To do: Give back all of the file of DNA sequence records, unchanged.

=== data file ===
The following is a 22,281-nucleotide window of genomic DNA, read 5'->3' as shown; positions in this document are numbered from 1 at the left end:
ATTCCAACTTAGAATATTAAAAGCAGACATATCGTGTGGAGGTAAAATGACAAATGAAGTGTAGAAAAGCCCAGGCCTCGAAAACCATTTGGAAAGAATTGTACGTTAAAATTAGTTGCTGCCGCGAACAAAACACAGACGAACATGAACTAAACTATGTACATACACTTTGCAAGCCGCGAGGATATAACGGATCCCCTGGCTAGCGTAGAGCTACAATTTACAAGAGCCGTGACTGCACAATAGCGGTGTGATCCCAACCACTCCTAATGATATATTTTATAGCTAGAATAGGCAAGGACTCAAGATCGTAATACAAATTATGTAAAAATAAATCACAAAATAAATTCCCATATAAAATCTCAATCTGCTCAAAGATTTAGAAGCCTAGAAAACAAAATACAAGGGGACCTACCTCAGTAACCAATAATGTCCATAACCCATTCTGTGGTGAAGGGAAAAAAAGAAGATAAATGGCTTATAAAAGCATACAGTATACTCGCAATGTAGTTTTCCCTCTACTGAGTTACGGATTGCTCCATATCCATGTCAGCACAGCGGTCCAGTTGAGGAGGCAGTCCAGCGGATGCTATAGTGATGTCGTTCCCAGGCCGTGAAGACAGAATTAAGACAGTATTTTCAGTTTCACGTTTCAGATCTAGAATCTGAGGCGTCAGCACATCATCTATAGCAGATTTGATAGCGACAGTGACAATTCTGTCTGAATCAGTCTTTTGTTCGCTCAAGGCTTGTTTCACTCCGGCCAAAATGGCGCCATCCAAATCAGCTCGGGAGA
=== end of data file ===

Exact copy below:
The following is a 22,281-nucleotide window of genomic DNA, read 5'->3' as shown; positions in this document are numbered from 1 at the left end:
ATTCCAACTTAGAATATTAAAAGCAGACATATCGTGTGGAGGTAAAATGACAAATGAAGTGTAGAAAAGCCCAGGCCTCGAAAACCATTTGGAAAGAATTGTACGTTAAAATTAGTTGCTGCCGCGAACAAAACACAGACGAACATGAACTAAACTATGTACATACACTTTGCAAGCCGCGAGGATATAACGGATCCCCTGGCTAGCGTAGAGCTACAATTTACAAGAGCCGTGACTGCACAATAGCGGTGTGATCCCAACCACTCCTAATGATATATTTTATAGCTAGAATAGGCAAGGACTCAAGATCGTAATACAAATTATGTAAAAATAAATCACAAAATAAATTCCCATATAAAATCTCAATCTGCTCAAAGATTTAGAAGCCTAGAAAACAAAATACAAGGGGACCTACCTCAGTAACCAATAATGTCCATAACCCATTCTGTGGTGAAGGGAAAAAAAGAAGATAAATGGCTTATAAAAGCATACAGTATACTCGCAATGTAGTTTTCCCTCTACTGAGTTACGGATTGCTCCATATCCATGTCAGCACAGCGGTCCAGTTGAGGAGGCAGTCCAGCGGATGCTATAGTGATGTCGTTCCCAGGCCGTGAAGACAGAATTAAGACAGTATTTTCAGTTTCACGTTTCAGATCTAGAATCTGAGGCGTCAGCACATCATCTATAGCAGATTTGATAGCGACAGTGACAATTCTGTCTGAATCAGTCTTTTGTTCGCTCAAGGCTTGTTTCACTCCGGCCAAAATGGCGCCATCCAAATCAGCTCGGGAGA